The U.S. Coast Guard Cutter Healy (WAGB-20) in the ice, Oct. 3, 2018, about 715 miles north of Barrow, Alaska, in the Arctic. The Healy is in the Arctic with a team of about 30 scientists and engineers aboard deploying sensors and autonomous submarines to study stratified ocean dynamics and how environmental factors affect the water below the ice surface for the Office of Naval Research. The Healy, which is homeported in Seattle, is one of two ice breakers in U.S. service and is the only military ship dedicated to conducting research in the Arctic. U.S. Coast Guard photo by NyxoLyno Cangemi.

Coast Guard icebreaker crew completes second 2018 Arctic mission

The crew of the U.S. Coast Guard Cutter Healy completed their second mission of their Arctic West Summer 2018 deployment Thursday, Oct. 18. Mission 1802 was a scientific mission to study stratified ocean dynamics in the Arctic (SODA) for the Office of Naval Research. Healy is one of two icebreakers in U.S. service that serves American interests in the region helping us better understand, plan and prepare for increased human activity.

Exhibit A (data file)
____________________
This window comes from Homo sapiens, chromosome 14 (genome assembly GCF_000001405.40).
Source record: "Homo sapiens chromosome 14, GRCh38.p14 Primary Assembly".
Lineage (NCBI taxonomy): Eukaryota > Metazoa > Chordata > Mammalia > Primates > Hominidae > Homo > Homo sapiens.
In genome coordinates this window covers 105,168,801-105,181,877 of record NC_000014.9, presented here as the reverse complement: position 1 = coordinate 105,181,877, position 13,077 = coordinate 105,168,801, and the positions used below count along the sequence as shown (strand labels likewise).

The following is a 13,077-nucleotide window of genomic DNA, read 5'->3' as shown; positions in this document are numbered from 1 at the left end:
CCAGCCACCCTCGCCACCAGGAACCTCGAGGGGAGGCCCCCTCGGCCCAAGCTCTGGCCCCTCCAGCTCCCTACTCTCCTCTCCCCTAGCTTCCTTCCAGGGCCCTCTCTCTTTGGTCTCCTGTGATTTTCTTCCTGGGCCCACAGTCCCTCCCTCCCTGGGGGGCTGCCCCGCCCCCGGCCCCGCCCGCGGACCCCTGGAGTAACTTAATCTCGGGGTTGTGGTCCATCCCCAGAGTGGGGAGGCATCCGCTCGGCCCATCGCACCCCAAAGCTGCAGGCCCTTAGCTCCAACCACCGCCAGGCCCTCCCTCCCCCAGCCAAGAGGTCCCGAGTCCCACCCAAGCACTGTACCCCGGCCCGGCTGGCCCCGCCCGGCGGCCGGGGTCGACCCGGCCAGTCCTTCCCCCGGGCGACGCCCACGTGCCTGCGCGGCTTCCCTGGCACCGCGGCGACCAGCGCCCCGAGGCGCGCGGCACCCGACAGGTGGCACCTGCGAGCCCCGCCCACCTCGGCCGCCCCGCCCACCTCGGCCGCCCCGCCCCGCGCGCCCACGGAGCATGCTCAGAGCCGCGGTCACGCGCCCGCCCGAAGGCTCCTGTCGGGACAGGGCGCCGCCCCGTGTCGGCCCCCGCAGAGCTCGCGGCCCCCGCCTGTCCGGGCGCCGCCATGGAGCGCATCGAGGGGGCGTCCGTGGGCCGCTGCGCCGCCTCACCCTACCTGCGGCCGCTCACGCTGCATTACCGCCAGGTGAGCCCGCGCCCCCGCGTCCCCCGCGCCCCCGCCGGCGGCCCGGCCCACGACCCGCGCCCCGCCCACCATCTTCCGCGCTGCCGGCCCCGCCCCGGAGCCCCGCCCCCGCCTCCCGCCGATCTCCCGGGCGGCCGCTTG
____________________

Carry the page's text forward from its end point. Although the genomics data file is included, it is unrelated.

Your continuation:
Coast Guard Commandant Adm. Paul Zukunft talks with crewmembers of Coast Guard Cutter Polar Star. Coast Guard photo by Petty Officer 2nd Class Patrick Kelley.

Polar Star crew recognized for mission-saving repairs

Polar Star’s engineering crew knows more about the saga of aging cutters than the average Coast Guardsman. Every patrol, maintenance issues occur regularly, but Operation Deep Freeze 2016 was the “mother” of all casualties for the 40-year old cutter, threatening to halt a resupply mission for the U.S. Antarctic Program in Antarctica.